Announcing New Grants in Collaboration with the Global Architectural History Teaching Collaborative (GAHTC)
Contributed By: Society of Architectural Historians
The goal of this cycle is to promote interdisciplinary exchange amongst scholars of all ranks, the research of emerging scholars, as well as field visits for the production of new and innovative research.
The Global Architectural History Teaching Collaborative was formed to help teachers of architectural history meet the pressing realities of a global perspective. Teams of scholars have now constructed nearly 200 lectures that exist on a free, web-based, teacher-to-teacher platform. GAHTC will continue to expand its offerings in the next years with the aim to further enhance teaching capacity and collect innovative research.
To continue its mission, the GAHTC will dedicate nearly $500,000 in funding to building new content, and will do so through a multi-pronged plan towards research and professional expansion. To that end, GAHTC2 will include six new grant funding opportunities: Targeted Acquisition Grants, Untargeted Field-initiated Grants, Emerging Scholar Grants, Global Connections Fellowships, and, in affiliation with the Society of Architectural Historians, the Research-to-Teaching Grants, and Field Seminar Travel Grants, also in affiliation with SAH.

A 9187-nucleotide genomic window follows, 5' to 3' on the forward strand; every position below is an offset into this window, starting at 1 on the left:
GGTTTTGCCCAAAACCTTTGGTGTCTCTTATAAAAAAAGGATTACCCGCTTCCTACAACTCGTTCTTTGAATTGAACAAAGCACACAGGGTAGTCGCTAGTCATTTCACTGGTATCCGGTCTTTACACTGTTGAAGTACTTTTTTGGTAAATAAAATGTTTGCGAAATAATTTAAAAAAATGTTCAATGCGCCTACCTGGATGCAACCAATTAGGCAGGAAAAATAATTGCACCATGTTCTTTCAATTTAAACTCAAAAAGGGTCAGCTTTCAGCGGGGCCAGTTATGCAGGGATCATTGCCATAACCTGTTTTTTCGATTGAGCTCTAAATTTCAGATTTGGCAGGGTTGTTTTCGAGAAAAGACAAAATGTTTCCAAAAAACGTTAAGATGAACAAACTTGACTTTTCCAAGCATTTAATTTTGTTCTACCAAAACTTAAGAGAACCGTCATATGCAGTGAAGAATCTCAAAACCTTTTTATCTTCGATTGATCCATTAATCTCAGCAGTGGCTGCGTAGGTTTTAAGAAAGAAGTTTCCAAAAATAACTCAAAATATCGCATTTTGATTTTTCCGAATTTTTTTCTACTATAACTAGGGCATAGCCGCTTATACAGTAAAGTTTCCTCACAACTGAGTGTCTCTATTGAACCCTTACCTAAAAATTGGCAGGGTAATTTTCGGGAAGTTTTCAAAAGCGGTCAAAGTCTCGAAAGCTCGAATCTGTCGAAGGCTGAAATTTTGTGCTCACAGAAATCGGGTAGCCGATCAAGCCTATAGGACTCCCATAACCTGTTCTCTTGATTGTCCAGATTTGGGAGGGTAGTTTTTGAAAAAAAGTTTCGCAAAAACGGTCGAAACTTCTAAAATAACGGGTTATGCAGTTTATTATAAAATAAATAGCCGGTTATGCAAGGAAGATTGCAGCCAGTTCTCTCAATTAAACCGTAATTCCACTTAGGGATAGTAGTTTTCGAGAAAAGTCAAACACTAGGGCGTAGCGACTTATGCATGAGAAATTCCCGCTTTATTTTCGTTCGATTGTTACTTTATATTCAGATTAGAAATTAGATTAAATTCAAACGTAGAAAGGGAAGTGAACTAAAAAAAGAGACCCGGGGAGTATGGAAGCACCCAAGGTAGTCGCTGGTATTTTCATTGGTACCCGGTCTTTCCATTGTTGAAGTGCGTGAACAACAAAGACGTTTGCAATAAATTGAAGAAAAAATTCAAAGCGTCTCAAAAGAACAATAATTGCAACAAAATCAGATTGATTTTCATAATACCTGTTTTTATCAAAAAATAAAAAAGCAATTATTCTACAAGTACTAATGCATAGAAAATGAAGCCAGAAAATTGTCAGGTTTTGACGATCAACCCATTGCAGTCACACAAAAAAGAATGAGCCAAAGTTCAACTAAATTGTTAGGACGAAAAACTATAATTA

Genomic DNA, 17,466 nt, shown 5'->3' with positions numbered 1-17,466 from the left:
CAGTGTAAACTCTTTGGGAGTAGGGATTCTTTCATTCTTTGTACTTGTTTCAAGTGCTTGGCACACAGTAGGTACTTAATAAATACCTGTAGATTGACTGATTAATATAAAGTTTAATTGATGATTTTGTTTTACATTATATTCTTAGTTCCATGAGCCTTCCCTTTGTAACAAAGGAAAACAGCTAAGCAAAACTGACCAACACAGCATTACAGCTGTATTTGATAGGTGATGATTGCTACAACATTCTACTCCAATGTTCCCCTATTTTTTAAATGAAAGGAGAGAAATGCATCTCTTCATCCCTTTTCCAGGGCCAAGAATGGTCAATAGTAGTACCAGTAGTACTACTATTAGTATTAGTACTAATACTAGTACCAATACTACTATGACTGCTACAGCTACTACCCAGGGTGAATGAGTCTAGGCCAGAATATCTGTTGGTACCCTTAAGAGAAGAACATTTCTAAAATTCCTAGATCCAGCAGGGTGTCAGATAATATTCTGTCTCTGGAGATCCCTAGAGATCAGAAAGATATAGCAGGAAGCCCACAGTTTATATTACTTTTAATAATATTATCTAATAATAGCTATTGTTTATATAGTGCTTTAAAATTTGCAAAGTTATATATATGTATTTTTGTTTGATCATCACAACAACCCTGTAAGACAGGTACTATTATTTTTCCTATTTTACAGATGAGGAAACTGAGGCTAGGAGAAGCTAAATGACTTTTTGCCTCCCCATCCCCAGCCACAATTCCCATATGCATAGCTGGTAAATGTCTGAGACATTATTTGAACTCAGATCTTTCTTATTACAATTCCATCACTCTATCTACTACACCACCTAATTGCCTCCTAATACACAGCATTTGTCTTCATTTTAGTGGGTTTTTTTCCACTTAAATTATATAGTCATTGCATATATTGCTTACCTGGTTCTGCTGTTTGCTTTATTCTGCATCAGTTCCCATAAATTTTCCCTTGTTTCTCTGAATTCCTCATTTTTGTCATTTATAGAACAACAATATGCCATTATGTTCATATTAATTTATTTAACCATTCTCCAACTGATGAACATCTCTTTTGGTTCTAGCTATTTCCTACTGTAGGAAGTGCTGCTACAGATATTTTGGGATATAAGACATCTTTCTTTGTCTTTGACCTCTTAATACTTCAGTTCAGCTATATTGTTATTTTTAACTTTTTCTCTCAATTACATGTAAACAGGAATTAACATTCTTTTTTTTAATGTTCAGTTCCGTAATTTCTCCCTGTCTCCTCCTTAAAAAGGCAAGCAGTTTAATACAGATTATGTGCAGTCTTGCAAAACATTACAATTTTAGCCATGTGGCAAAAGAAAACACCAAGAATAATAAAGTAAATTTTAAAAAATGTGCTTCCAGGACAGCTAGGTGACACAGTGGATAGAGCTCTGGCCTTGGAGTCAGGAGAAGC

In recognition of the high-level and innovative research presented by SAH members, the GAHTC has created an opportunity to fund presenters' adaptation of their SAH-related research and knowledge into compelling lectures. This will help enrich the library and provide instructors with content that they find engaging, timely, and inspirational to teach. SAH presenters will receive $2,000 in funding per lecture.
Field Seminar Travel Grants
The GAHTC has established a $15,000 fund to ensure opportunity for its members to join the SAH Field Seminar program, helping them to expand their research, gain unprecedented access to sites usually inaccessible to the general public, and engage in an environment that fosters intellectual discussion and debate.
More information on the various grants and submission guidelines at GAHTC.org.
*The GAHTC is funded by the Andrew W. Mellon Foundation, with administrative connection to MIT's School of Architecture and Planning and its History Theory and Criticism Program.
Unless noted, the thoughts and opinions expressed in the article are solely that of the
author and not necessarily the opinion of the editors of PreservationDirectory.com.